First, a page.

If you&rsquod told the young, skinny me all of this 30 years ago, as I watched those bodybuilders flex and strut and flex some more, I wouldn&rsquot have believed you. How could these huge guys be so lean if their ability to put on weight also predisposed them to gain excess fat?

The obvious answer is because they trained hard to gain muscle and then dieted hard to lose fat. The subjects in the Laval University study were all sedentary. We can&rsquot say what the results would&rsquove been if they&rsquod lifted during the 100 days of overfeeding, only that they probably would&rsquove gained less fat and more muscle.

But there was another factor in the bodybuilders&rsquo results that I didn&rsquot account for at the time.

Part 4: Shot class

The first studies linking synthetic testosterone to increased muscle and strength were published in the early 1940s. But it wasn&rsquot until the mid 1950s that anabolic drugs were clearly and permanently linked to sports performance.

Americans dominated weightlifting in the early postwar years. But in 1953, the Soviet Union won its first world championship, and in 1954 a doctor for the Soviet team admitted to his American counterpart that his athletes were injecting testosterone. The American doctor, John Ziegler, went on to develop Dianabol, the first oral steroid, and Winstrol, an injectable.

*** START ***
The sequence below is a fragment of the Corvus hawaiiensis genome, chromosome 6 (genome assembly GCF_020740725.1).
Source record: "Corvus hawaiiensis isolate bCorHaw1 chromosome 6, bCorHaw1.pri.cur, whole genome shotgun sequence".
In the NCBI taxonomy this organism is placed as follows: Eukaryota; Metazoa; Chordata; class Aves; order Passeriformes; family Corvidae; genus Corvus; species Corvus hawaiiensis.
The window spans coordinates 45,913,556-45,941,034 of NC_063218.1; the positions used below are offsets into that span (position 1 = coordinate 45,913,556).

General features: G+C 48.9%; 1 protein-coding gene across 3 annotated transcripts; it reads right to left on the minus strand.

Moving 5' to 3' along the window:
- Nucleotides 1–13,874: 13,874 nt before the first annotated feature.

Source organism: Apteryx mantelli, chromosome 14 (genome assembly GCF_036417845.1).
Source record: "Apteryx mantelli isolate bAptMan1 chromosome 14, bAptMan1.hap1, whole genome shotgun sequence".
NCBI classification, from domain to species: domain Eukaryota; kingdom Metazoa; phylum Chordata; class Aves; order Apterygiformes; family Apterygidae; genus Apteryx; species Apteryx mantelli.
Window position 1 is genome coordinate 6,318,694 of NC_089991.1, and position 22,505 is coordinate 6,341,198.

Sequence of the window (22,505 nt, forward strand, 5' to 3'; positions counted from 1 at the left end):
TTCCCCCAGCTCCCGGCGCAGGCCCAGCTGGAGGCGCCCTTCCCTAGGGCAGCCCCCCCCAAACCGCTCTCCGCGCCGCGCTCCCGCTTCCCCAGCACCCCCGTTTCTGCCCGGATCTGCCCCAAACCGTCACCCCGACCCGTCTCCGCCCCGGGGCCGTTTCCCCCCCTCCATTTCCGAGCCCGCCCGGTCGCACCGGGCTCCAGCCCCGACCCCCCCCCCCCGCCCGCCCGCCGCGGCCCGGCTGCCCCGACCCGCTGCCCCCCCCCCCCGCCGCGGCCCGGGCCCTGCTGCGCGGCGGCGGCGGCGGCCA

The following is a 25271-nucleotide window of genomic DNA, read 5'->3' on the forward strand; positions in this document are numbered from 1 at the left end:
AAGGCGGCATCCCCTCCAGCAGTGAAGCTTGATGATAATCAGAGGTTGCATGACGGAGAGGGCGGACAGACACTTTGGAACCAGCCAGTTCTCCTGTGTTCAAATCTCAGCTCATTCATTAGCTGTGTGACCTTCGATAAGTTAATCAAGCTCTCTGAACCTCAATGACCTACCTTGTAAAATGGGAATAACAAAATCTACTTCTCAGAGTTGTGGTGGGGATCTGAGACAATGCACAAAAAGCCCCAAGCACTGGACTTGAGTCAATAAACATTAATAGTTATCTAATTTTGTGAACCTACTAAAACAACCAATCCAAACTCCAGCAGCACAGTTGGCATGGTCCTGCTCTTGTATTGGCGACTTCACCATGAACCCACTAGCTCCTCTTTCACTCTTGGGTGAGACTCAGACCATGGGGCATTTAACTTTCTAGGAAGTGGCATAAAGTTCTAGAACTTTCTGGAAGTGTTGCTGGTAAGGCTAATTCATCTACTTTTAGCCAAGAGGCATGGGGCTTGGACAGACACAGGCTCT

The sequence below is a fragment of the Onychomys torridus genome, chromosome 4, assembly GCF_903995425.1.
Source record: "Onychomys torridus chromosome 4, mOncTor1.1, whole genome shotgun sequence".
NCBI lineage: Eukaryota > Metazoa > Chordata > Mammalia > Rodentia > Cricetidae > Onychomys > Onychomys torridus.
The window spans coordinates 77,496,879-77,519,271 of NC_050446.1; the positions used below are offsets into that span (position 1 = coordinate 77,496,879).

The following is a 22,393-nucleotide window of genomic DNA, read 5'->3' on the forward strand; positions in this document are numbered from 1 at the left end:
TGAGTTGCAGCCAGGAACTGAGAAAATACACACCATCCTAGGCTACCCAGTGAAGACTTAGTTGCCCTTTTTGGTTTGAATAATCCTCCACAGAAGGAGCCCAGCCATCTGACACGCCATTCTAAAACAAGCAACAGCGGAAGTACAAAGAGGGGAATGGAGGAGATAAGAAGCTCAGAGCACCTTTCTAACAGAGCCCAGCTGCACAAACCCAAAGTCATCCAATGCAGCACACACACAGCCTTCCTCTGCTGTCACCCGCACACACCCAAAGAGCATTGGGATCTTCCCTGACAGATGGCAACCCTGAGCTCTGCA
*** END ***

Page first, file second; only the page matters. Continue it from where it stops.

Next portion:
You know the rest of the story. By the 1960s steroids were pervasive in strength and power sports, from the Olympics to the NFL. They were especially important to the new and fast-growing sports of powerlifting and bodybuilding. But at the time only the insiders in sports, fitness, and exercise science understood just how important they were.

The fitness industry, where I was just beginning to learn my way around, had a vested interest in obscuring the line where human potential ended and anabolic drugs took over.

Who would read about Mr. Olympia&rsquos sleeve-busting biceps workout if it included a list of the illegal, expensive, and potentially dangerous drugs he took to build arms equal in circumference to his skull?

The article might include a list of the nutritional supplements he took, if those supplements happened to be sold by the same company that published the magazine. But mostly it would focus on exercises you saw every day in the local gym, only with bigger weights and veinier arms.